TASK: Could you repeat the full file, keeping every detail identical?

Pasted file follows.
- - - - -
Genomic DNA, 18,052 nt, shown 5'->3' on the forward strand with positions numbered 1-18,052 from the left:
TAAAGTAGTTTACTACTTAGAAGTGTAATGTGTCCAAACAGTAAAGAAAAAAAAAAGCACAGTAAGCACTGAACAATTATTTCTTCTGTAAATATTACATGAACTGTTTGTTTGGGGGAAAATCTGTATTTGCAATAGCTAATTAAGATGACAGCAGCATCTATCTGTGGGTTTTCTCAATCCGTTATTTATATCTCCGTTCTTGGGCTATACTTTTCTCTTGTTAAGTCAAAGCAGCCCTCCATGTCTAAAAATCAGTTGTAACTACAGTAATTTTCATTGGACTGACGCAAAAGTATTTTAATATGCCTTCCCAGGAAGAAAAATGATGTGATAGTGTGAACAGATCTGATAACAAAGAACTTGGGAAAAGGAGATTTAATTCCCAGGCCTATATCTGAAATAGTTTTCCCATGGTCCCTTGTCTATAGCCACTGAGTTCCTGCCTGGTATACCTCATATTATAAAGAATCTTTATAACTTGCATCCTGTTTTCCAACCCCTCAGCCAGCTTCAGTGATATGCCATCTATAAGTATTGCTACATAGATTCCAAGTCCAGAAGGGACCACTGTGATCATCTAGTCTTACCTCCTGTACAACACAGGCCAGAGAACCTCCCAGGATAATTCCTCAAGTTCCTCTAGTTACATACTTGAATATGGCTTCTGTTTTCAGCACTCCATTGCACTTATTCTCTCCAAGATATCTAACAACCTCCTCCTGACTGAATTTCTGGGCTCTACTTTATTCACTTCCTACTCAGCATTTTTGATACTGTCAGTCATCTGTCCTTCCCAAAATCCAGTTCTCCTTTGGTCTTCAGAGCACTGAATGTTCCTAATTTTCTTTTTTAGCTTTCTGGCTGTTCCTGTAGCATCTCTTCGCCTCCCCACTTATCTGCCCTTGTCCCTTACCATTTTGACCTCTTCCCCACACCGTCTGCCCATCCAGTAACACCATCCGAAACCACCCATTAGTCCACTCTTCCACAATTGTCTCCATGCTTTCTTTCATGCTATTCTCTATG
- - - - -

Genomic DNA, 18,052 nt, shown 5'->3' on the forward strand with positions numbered 1-18,052 from the left:
TAAAGTAGTTTACTACTTAGAAGTGTAATGTGTCCAAACAGTAAAGAAAAAAAAAAGCACAGTAAGCACTGAACAATTATTTCTTCTGTAAATATTACATGAACTGTTTGTTTGGGGGAAAATCTGTATTTGCAATAGCTAATTAAGATGACAGCAGCATCTATCTGTGGGTTTTCTCAATCCGTTATTTATATCTCCGTTCTTGGGCTATACTTTTCTCTTGTTAAGTCAAAGCAGCCCTCCATGTCTAAAAATCAGTTGTAACTACAGTAATTTTCATTGGACTGACGCAAAAGTATTTTAATATGCCTTCCCAGGAAGAAAAATGATGTGATAGTGTGAACAGATCTGATAACAAAGAACTTGGGAAAAGGAGATTTAATTCCCAGGCCTATATCTGAAATAGTTTTCCCATGGTCCCTTGTCTATAGCCACTGAGTTCCTGCCTGGTATACCTCATATTATAAAGAATCTTTATAACTTGCATCCTGTTTTCCAACCCCTCAGCCAGCTTCAGTGATATGCCATCTATAAGTATTGCTACATAGATTCCAAGTCCAGAAGGGACCACTGTGATCATCTAGTCTTACCTCCTGTACAACACAGGCCAGAGAACCTCCCAGGATAATTCCTCAAGTTCCTCTAGTTACATACTTGAATATGGCTTCTGTTTTCAGCACTCCATTGCACTTATTCTCTCCAAGATATCTAACAACCTCCTCCTGACTGAATTTCTGGGCTCTACTTTATTCACTTCCTACTCAGCATTTTTGATACTGTCAGTCATCTGTCCTTCCCAAAATCCAGTTCTCCTTTGGTCTTCAGAGCACTGAATGTTCCTAATTTTCTTTTTTAGCTTTCTGGCTGTTCCTGTAGCATCTCTTCGCCTCCCCACTTATCTGCCCTTGTCCCTTACCATTTTGACCTCTTCCCCACACCGTCTGCCCATCCAGTAACACCATCCGAAACCACCCATTAGTCCACTCTTCCACAATTGTCTCCATGCTTTCTTTCATGCTATTCTCTATG